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News Trends Analysis

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  June 2013


News and Views

Editor’s note: Steven H. Kroft, MD, FASCP, is the president-elect of the American Society for Clinical Pathology (ASCP). With the United States Supreme Court expected to issue its ruling on the enormously important “Association for Molecular Pathology v. Myriad Genetics” later this month, MLO is pleased to print a letter that we received from Dr. Kroft outlining his and his organization’s perspective.

 

Dr. Kroft

Dr. Kroft

“The case of “Association for Molecular Pathology v. Myriad Genetics” that is presently before the United States Supreme Court represents a landmark lawsuit that has dramatic implications for the field of laboratory medicine. The principle at issue in the case is whether human genes—not the methods and technologies for investigating these genes, but the genes themselves—can be patented. Can human genes (specifically BRCA1 and BRCA2 in this case) be considered “inventions” subject to patent protection? Or are they products or “laws” of nature that cannot be considered the property of an individual or a corporation?

 

“BRCA1 and BRCA2 are cancer susceptibility genes that are mutated in 0.5% to 2.5% of women in the Unites States; these mutations confer a 50% to 90% lifetime risk for breast cancer and 25% to 50% risk for ovarian cancer. Currently, Myriad Genetics, the holder of the patent, is the only laboratory providing testing for these mutations that have such a dramatic impact on the lives of affected women. This patent has been vigorously enforced, not only preventing other laboratories from developing tests for the mutations, but also limiting research on these genes that could lead to advances in diagnosis and treatment.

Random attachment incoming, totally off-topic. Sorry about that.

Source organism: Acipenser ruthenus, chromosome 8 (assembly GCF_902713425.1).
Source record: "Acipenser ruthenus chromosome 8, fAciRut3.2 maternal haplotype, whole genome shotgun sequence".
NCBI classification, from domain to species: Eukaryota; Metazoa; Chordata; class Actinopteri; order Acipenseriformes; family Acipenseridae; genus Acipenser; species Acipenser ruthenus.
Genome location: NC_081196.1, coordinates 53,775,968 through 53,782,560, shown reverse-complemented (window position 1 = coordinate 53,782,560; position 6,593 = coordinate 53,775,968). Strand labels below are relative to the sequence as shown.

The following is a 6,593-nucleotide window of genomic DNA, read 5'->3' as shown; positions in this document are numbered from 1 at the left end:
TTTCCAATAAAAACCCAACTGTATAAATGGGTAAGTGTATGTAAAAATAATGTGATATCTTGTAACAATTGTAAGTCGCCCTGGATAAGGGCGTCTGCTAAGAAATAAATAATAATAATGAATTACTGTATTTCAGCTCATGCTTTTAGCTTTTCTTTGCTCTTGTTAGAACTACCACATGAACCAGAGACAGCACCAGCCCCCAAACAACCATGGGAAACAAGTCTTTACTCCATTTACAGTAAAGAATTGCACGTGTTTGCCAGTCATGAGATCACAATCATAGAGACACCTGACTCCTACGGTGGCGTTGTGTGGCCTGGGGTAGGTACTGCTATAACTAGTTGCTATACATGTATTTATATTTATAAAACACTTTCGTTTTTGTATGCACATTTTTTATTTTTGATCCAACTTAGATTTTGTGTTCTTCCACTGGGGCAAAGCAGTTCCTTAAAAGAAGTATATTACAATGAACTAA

“The American Society for Clinical Pathology (ASCP), a co-plaintiff in the lawsuit against Myriad, takes the position that human genes should not be patentable because they are, in fact, products of nature. ASCP also believes that such patents, if enforced, are contrary to the public good. A moratorium on any activity related to particular genes, as in the case of BRCA1 and BRCA2, keeps the price of testing high, sometimes prohibitively so, limits transparency, prevents development of alternative (perhaps better or cheaper) methods of testing, and stymies scientific advances that could affect millions of women.

“Imagine being told by your doctor that you have a 50 % to 90% chance of developing a devastating disease that will change your life, but also being told that you cannot obtain a second opinion. This situation seems contrary to principles of unrestricted access to high-quality care that many healthcare professionals and patients consider to be an indispensable feature of healthcare delivery in this country. Similarly, restriction of research on these genes also violates time-honored principles of free exchange of information in the area of scientific inquiry.

ASCP hopes the Court rules in favor of the well-being of our patients, healthy progress in advancing the medical sciences, and plain common sense.”

Infectious Disease